many hold that the ward system jjave as (jood or hettcr results. 

In New Brunswick the town coimcillurs hold otV'ce fnr one 
year and consctiitently all retire simultaneously. In Nova Scotia 
the practice of administrative lK)dies, such as directorates, has 
been followe<l and only one-half (in Halifax city one-third) of 
the council retires each year. 

The financial relation of the town to the municipality within 
which it is situated has always been a source of trouble. The 
relative amounts of the contributions of town an<l municipality 
towards the support of courts, court house and jail, and in some 
cases the support of the poor and in nearly every case the county 
school fund, have always been difficult to adjust. This is explained 
partly by the shifting of iiopnlation from the country to the 
town an<I partly by the tendency in the towns to assess 
property up to its current market value in order to keep 
the rate low. Two plans of adjustment have Iwen followed. 
The arbitration plan is favoured in Nova Scotia. A joint board 
of arbitrators appointed by town and municipality agrees upon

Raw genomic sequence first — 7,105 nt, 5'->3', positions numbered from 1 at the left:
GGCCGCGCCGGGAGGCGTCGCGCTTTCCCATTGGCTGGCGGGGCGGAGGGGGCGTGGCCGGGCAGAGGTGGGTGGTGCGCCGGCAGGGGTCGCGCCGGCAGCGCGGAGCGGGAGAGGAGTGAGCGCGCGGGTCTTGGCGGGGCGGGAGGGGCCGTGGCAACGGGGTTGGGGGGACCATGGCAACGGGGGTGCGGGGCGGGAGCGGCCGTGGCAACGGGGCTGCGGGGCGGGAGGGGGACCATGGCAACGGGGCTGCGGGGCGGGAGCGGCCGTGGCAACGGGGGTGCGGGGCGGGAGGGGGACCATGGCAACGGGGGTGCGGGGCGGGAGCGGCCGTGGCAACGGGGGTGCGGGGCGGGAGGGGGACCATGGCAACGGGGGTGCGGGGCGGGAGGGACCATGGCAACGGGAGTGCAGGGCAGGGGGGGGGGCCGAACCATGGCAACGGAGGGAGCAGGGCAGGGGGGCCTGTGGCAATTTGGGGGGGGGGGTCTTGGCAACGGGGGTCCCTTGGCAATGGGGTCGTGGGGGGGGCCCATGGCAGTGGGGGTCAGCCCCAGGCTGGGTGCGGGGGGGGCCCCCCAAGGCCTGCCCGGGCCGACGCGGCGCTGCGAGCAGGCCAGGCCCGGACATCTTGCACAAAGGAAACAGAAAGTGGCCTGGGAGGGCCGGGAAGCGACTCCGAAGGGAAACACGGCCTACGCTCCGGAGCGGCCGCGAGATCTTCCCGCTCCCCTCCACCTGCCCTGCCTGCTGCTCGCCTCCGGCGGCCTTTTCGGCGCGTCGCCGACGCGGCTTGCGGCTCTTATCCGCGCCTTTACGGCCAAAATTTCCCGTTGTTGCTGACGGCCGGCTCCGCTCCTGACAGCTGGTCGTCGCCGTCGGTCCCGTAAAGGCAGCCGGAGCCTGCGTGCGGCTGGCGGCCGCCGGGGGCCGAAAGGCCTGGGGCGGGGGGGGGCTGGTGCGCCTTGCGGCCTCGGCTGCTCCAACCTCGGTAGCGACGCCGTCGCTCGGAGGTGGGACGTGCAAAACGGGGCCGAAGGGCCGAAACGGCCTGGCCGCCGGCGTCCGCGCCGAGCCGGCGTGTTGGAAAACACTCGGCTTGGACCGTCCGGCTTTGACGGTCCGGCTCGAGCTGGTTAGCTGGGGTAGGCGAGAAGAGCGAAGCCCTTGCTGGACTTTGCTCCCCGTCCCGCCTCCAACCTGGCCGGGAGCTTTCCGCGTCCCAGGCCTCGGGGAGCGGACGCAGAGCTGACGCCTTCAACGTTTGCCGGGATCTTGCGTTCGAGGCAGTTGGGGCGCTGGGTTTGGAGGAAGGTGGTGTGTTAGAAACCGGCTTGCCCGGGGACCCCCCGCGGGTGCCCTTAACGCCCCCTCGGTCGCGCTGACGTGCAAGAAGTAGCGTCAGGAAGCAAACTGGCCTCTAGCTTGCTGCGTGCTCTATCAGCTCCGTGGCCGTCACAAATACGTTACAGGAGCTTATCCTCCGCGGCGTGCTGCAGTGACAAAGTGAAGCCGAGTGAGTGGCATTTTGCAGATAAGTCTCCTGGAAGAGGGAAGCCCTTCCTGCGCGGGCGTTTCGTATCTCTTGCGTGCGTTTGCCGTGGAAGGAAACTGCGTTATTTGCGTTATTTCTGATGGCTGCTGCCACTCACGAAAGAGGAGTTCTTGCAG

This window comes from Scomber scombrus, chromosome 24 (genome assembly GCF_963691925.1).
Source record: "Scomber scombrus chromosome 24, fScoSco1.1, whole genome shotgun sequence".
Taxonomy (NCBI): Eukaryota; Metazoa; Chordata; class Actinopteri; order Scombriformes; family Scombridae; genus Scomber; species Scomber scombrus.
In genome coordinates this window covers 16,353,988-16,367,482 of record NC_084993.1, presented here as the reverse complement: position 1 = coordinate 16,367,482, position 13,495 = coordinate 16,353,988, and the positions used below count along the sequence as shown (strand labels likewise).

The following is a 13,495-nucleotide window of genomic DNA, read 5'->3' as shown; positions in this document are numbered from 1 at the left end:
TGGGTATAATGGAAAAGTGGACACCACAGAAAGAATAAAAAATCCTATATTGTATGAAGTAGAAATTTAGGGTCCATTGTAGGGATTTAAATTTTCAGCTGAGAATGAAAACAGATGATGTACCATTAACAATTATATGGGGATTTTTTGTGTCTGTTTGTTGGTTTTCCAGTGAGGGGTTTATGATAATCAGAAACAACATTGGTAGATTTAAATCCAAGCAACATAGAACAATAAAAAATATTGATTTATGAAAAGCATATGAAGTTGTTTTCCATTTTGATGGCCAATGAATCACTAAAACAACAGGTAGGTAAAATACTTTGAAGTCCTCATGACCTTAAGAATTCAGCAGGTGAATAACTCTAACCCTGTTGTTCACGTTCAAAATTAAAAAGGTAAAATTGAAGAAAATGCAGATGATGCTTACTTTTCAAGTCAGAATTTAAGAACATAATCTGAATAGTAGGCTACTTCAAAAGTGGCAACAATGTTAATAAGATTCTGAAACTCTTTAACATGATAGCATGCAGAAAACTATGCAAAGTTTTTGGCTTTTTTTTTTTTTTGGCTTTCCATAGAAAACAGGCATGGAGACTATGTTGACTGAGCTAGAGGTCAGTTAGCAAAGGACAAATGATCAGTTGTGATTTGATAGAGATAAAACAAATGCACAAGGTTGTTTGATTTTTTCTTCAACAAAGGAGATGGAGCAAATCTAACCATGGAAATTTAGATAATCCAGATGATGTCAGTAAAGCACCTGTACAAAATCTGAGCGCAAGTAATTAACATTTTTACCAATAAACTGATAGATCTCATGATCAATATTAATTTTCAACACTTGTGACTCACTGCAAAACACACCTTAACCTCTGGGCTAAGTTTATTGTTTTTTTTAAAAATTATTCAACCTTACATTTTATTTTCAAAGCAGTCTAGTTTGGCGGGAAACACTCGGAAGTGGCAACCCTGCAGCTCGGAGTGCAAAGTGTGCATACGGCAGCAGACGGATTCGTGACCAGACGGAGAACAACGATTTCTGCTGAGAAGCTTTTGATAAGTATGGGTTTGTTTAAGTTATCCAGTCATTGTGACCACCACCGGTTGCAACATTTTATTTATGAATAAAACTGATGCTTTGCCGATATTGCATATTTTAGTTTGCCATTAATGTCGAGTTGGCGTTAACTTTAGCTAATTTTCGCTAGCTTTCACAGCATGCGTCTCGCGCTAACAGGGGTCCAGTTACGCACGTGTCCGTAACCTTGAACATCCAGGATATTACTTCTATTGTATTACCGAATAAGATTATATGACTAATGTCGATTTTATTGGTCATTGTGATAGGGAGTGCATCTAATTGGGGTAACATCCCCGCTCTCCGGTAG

the proportion of the expense which is to be borne by each. In 
New Brunswick the city and county of St. John form one 
municipality and the city alone is another. This plan was sug- 
gested by New York and was adopted from the first. The 
Towns Incorporation Act has applied the same principle to 
other municipalities. In St. John the mayor and fifteen alder- 
men selected hy the city council, with eleven councillors chosen 
[254] 



Mumay: Local («vmnm«nt in Maditime Piovincei 6i 

by the parishes, conititult the county council. F.lMwhere 
in New llrun«wiclc the town is givoi reiire«entation in 
the coiitity couiKil to the extent of three or (our coun- 
cillors. Two of these are electeil liy the parish within whicli the 
tfHvn stands, in some case^ by the ralejiayers outside the town 
limits, in oiliers ap|iarenily without such rcstricli'^ : ami one 
or two, as the case may lie. arc selccteil by the town .ouncil. 

The .Vcw llriniswick .\ct tivcs any i .wn the ri^ht to espro- 
priatc the pro|vrly of the lijihtinj; or water anil sewerage com- 
panies if a niajcirity vi>le of the ratepayers is recorileil ill Its 
favour. While municipal ownership of the water supply is 
practically universal ami has proveil an nnipialifieil success in 
the cities an<l towns of the Maritime Provinces, only about 
twelve, and these are not the larger cities or towns, have under- 
taken the I'^'htiiiK of the towns. In every case the liKliliuK plant